So, unless the existing storage is exceptionally beefy, except for one small obvious inadequacy, I’d say, start from scratch. The Web and Pinterest are crammed with ideas, and if nothing else, you can always buy a new shelving unit designed to hold 800-1200 pounds of weight (again overkill is always better than lost beer and a day renting the wet-vac to clean your IIPA off the basement floor).
Okay then… So where are we? With just a tad of reflection (and perhaps some less-than-noble experiences along the way), the issue of choosing what serves as your beer shelf hopefully comes into focus. I’ve shown some examples of different solutions for high capacity structures, and hopefully sparked one or two ideas along the way. But before I sign off, I want to reiterate one very simple concept… Beer (and wine for that matter) are heavy, and gravity can be ugly indeed. I always over-build my support, but at the same time am highly suspicious of the underpinning itself. This concern becomes more and more pronounced as we advance in our avocation, and the batches become larger and larger.
~ Alan is a semi-retired engineer and writer. Interests include beer, boat building, wood working, computers, and all things that can fit on a desk and have fine moving parts…
 

Comments

I agree it is important! I created a thread a few years back that illustrates the point: https://www.homebrewtalk.com/showthread.php?t=347589
 
Various adblocking extensions are going to block most of the images in this article. The URL is getting tagged by the "EasyList" due to the structure of the uploads. E.g., in the following URL:
https://cdn.homebrewtalk.com/wp-content/uploads/2016/04/ADS-shelf_IMG_3895.jpg
...the "/04/ADS" is going to get IDed every time as an ad. Change the image file names, and they might start showing up for others.
 
Good write-up with important information. My beer closet has legit 16" centre stud wall segments under it, which are then fastened to the walls. A friend commented "overkill" until he realized exactly how much weight it was supporting. It is still overkill, but well justified.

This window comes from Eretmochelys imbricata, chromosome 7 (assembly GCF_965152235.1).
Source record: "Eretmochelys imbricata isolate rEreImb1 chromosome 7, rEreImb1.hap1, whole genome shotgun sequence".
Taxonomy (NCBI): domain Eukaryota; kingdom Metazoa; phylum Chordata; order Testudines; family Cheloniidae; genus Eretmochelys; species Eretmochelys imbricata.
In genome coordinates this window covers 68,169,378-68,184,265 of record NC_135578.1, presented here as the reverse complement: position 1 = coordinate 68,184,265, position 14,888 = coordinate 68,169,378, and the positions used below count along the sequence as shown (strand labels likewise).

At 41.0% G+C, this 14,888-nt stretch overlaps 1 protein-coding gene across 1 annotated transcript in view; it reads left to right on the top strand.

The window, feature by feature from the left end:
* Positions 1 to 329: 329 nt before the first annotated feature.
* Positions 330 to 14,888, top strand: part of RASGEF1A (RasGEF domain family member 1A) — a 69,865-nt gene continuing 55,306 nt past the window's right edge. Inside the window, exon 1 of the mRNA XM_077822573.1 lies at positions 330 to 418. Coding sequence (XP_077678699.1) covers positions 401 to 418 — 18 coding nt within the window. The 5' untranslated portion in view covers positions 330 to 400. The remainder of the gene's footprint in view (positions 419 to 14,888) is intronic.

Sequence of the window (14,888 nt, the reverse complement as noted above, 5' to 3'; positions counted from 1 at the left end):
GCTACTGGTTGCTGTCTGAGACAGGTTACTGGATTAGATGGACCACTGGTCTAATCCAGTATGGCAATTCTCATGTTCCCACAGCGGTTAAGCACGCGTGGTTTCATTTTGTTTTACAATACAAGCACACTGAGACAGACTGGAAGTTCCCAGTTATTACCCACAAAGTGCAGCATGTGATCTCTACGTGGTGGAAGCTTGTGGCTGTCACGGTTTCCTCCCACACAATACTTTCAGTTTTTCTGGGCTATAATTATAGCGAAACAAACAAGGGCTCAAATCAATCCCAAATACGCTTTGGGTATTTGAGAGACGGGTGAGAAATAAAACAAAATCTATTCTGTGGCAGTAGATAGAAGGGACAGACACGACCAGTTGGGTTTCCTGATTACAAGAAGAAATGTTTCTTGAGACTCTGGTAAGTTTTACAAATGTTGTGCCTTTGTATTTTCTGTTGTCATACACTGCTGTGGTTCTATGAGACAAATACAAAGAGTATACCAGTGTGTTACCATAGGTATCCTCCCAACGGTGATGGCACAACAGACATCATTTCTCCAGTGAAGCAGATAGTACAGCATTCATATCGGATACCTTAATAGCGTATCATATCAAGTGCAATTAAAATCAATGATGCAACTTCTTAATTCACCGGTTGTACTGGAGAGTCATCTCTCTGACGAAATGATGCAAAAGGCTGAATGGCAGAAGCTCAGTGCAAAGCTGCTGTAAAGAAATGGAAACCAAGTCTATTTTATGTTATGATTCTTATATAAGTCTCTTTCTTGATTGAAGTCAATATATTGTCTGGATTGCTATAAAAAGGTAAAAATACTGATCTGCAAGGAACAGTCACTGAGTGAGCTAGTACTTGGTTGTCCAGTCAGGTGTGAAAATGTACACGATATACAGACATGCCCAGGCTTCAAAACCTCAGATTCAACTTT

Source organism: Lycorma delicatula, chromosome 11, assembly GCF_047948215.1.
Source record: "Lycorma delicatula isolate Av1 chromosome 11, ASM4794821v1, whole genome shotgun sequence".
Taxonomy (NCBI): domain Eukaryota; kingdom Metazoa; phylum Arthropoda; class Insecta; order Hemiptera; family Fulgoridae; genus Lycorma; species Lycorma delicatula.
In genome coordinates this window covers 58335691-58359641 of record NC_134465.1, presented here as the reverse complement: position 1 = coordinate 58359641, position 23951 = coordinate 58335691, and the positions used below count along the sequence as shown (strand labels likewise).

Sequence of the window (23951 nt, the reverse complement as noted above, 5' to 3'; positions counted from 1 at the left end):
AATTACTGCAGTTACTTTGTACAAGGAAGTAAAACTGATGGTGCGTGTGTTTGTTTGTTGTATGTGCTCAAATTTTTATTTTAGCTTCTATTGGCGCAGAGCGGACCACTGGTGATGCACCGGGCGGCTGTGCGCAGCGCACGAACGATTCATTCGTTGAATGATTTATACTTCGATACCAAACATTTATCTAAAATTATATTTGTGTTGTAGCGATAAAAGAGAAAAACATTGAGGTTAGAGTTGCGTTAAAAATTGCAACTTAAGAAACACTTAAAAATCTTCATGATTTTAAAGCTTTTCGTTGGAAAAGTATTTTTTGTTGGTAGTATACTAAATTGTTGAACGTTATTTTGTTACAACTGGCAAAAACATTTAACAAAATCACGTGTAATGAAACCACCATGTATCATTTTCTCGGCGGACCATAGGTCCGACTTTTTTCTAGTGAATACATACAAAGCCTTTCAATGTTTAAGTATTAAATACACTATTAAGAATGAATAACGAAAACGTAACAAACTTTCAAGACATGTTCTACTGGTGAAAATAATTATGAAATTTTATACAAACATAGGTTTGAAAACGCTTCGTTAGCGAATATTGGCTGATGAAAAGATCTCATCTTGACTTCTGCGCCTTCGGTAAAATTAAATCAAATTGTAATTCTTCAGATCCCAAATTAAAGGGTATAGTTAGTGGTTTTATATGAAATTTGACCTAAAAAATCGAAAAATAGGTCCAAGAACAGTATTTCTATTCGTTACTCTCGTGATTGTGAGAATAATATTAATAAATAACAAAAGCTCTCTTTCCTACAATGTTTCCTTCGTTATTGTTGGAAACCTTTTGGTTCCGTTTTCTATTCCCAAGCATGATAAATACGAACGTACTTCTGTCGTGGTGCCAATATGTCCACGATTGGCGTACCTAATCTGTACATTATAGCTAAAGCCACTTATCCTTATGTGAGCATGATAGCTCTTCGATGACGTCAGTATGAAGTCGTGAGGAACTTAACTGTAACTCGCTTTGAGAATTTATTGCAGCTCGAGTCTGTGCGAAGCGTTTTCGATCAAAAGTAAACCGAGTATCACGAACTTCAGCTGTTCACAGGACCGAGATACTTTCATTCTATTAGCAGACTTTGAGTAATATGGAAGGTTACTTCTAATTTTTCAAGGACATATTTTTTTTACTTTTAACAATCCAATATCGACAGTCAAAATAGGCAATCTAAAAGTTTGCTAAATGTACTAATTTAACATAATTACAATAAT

Concrete fasteners, installed correctly in concrete of adequate strength are unbelievable. They hold friggin bridges together!
That said, most homeowners have or introduce to many variables:
Failure to use match tolerance bits
Failure to follow instructions implicitly (if it says remove all dust from 15/32" deep hole...)
Concrete is of unknown and certainly untested strength
Ignoring edge distance requirements and reductions for closely spaced anchors
Using ultimate load instead of design load spec's
Not understanding shear, pull-out and "combined" load values
The construction industry has used concrete anchors to hang suspended walkways for generations. The Tapcon you showed above is the lowest strength and least reliable concrete anchor around. I want to write a whole diatribe here but in the end supporting a cantilever of thousands of pounds in a modern residential basement is not only possible, it is often a code REQIREMENT in seismic states.
 
i like the ideas on here, mine was simple. i found two wooden bookshelves at a garage sale. they were actually throwing them out so they were free. i put a tension bar on the top and some berlap around it since the only place i had to put the bookcases were near a window. so the beer is protected by the berlap and it actually doesn't look too bad. sorry no pics though.
 
I use the heavier-duty wire racks for mine. They work great and I can also hang hoses from the corners of them.